All strains that displayed a retarded colonization of plant tissue produced significantly fewer spores than the wild type and the strains that restored the wild type phenotype (Figure 2B). However, since all plants were infected with the same concentration of conidiospores, there is no causal correlation between reduced production of conidia and impaired virulence.

When studying the mycelium-mediated infection process of B. cinerea similar results were obtained as previously for the spore-mediated infection. In contrast to the wild type and the strains Δbcpdi1-C and Δbcpdi1-C-M2, the deletion mutant was impaired in its ability to achieve mycelium-mediated penetration as well as in the colonization stage (Figure 3A). Primary lesions were not visible until the 3rd day of infection. Similar results were obtained for Δbcpdi1-C-M1 and Δbcpdi1-C-M1/2.


FIGURE 3. The deletion of bcpdi1 influences mycelium mediated infection and the production of sclerotia. (A) Primary bean leaves were incubated with agar plugs from 3-day-old CM plates. Lesion diameters were measured and analyzed statistically. Biological replicates behaved similar. (B) The production of infection cushions was altered in mutants of bcpdi1. Agar plugs were incubated on onion epidermal layers for at least 20 h. Lactophenol blue staining was accomplished to detect fungal material that is located on the surface of the onion layers. (C) BcPdi1 affects the production of sclerotia. CM Plates with agar plugs were incubated in constant darkness for at least 14 days. Biological replicates behaved similarly.

The defects in infecting plant tissue may be due to the impaired production of ICs. All strains that were unaffected in the mycelium-mediated infection process were still able to produce ICs. In contrast, the mutant strains Δbcpdi1, Δbcpdi1-C-M1, and Δbcpdi1-C-M1/2 were unable to produce wild type-like ICs, but instead produced twisted hyphae which were not targeted toward one infection site as is normal for the wild type (Figure 3B).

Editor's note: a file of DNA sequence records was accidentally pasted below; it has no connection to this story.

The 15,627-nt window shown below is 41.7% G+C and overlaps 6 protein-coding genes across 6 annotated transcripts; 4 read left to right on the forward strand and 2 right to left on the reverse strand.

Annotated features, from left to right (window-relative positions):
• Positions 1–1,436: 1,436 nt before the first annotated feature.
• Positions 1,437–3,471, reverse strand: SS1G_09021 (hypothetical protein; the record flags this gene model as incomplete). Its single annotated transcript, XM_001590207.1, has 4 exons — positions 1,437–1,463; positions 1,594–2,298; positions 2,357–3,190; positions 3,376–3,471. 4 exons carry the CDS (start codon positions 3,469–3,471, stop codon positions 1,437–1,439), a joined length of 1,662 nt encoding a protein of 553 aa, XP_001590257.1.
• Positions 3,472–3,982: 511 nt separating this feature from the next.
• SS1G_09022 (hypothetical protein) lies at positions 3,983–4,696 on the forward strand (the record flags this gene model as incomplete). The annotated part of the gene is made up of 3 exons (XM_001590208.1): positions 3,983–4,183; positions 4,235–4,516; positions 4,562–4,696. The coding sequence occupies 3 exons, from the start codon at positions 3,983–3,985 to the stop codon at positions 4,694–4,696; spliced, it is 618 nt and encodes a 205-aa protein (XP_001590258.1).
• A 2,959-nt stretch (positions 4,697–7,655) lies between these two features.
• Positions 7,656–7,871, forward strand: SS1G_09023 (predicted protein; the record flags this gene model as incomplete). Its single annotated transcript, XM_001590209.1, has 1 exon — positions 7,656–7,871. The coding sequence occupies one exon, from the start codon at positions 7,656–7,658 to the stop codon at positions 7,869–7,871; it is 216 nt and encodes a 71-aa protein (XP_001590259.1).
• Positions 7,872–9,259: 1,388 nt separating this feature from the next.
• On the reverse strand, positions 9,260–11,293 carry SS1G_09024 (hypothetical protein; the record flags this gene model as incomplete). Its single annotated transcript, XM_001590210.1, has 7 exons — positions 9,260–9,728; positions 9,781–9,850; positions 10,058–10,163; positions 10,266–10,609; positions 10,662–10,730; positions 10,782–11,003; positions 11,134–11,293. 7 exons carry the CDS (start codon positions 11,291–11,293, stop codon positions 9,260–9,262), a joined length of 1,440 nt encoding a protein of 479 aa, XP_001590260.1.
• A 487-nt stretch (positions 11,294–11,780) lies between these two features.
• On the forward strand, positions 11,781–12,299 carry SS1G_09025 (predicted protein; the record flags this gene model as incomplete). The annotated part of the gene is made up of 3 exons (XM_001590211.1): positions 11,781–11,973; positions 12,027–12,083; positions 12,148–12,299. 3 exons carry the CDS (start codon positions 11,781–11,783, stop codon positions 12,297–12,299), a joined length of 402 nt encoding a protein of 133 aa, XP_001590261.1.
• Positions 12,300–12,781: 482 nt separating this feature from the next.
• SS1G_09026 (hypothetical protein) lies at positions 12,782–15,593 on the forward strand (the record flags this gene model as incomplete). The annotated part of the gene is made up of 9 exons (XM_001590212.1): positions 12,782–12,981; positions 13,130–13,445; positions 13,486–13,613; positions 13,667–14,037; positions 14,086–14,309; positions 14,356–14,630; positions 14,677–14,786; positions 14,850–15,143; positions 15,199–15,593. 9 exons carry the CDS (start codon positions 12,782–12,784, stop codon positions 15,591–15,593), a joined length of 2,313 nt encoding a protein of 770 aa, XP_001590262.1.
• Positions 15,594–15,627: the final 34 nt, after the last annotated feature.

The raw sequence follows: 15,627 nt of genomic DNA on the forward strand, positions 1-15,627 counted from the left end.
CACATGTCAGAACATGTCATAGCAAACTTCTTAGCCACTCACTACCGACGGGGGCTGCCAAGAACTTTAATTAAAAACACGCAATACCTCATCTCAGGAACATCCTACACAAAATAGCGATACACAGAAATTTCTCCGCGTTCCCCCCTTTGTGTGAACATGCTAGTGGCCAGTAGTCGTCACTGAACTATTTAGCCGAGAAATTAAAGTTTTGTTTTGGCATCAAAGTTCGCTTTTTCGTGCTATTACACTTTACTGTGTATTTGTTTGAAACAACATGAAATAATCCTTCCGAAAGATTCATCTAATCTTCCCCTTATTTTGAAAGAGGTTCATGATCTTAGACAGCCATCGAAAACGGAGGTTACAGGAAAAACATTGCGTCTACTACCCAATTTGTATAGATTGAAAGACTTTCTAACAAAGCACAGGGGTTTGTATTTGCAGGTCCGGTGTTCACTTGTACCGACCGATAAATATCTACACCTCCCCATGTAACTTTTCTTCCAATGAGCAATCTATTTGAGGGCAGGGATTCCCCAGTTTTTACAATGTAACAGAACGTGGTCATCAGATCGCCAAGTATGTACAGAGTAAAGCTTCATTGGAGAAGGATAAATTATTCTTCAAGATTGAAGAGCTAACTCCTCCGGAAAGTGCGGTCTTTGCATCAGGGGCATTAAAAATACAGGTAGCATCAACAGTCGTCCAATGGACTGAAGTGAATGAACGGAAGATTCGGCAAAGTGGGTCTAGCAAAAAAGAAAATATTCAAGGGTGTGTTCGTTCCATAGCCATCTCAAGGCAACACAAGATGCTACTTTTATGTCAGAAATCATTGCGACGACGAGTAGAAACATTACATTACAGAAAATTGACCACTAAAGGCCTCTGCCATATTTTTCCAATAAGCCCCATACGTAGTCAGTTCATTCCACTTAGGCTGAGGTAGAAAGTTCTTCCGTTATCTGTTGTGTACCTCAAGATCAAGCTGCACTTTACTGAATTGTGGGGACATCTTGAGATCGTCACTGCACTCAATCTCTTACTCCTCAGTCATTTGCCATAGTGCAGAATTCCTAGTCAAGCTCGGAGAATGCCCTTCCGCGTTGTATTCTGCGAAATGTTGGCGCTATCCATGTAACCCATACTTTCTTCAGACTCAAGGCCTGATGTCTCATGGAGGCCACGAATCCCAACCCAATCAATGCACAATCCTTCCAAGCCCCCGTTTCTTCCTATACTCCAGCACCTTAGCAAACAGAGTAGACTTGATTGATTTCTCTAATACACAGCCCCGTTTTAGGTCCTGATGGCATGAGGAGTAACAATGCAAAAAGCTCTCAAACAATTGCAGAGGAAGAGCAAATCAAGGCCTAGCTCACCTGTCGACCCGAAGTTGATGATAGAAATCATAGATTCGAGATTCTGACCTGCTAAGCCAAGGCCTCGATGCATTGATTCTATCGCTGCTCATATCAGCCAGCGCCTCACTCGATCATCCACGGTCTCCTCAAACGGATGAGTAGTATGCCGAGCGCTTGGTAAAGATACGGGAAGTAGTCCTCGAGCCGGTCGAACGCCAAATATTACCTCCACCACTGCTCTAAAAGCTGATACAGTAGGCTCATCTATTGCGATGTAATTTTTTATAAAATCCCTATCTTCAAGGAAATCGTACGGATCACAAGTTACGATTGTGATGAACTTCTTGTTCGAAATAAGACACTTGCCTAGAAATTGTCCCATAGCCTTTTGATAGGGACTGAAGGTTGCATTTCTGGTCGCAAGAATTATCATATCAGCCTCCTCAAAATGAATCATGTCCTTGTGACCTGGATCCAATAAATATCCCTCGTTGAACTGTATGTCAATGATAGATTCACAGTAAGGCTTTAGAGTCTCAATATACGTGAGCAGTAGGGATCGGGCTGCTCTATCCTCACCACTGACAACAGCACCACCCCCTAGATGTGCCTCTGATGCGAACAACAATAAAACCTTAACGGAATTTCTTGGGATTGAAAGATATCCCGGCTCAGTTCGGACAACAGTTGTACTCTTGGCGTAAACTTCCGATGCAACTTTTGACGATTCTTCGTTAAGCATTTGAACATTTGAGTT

BcPdi1 Influences the Formation of Hyphal Fusions and Sclerotia

Since it has been shown previously that members of the NoxA complex as well as putative interaction partners are impaired in the formation of CATs (Roca et al., 2012; Siegmund et al., 2015; Marschall and Tudzynski, 2016b), the different PDI strains were investigated with respect to this differentiation process. These specialized hyphae are formed to exchange cellular material between two hyphae of the same organism. Whereas the wild type, as well as the strain Δbcpdi1-C, were still capable of forming CATs, the deletion mutant and the strains Δbcpdi1-C-M1, Δbcpdi1-C-M1/2, and Δbcpdi1-C-DA were impaired in the formation of hyphal fusions. The mutant Δbcpdi1-C-M2 was still able to form the hyphal structures, but produced markedly less CATs than the wild type (Figure 2D).

Apart from hyphal fusions, BcPdi1 also affects the production of perennial survival structures called sclerotia. These structures, which are produced under constant darkness, were formed by the wild type and the complemented strain Δbcpdi1-C (Figure 3C). All other strains were defective in the production of sclerotia. Surprisingly, the mutant strain Δbcpdi1-C-M2 also failed to complement the defect in sclerotial development, although this mutant behave as the wild type in all other respects.

To summarize, BcPdi1 affects important vegetative and pathogenic processes, such as sclerotial formation, hyphal fusions and penetration structures. Essential for these developmental processes is the cytosolic region of BcPdi1 containing the two putative phosphorylation sites as well as one catalytically active site. Whereas the second predicted phosphorylation site seems to have an exclusive effect on the production of sclerotia, the first site seems to be essential for all essential protein functions.

BcPdi1 Localizes to the ER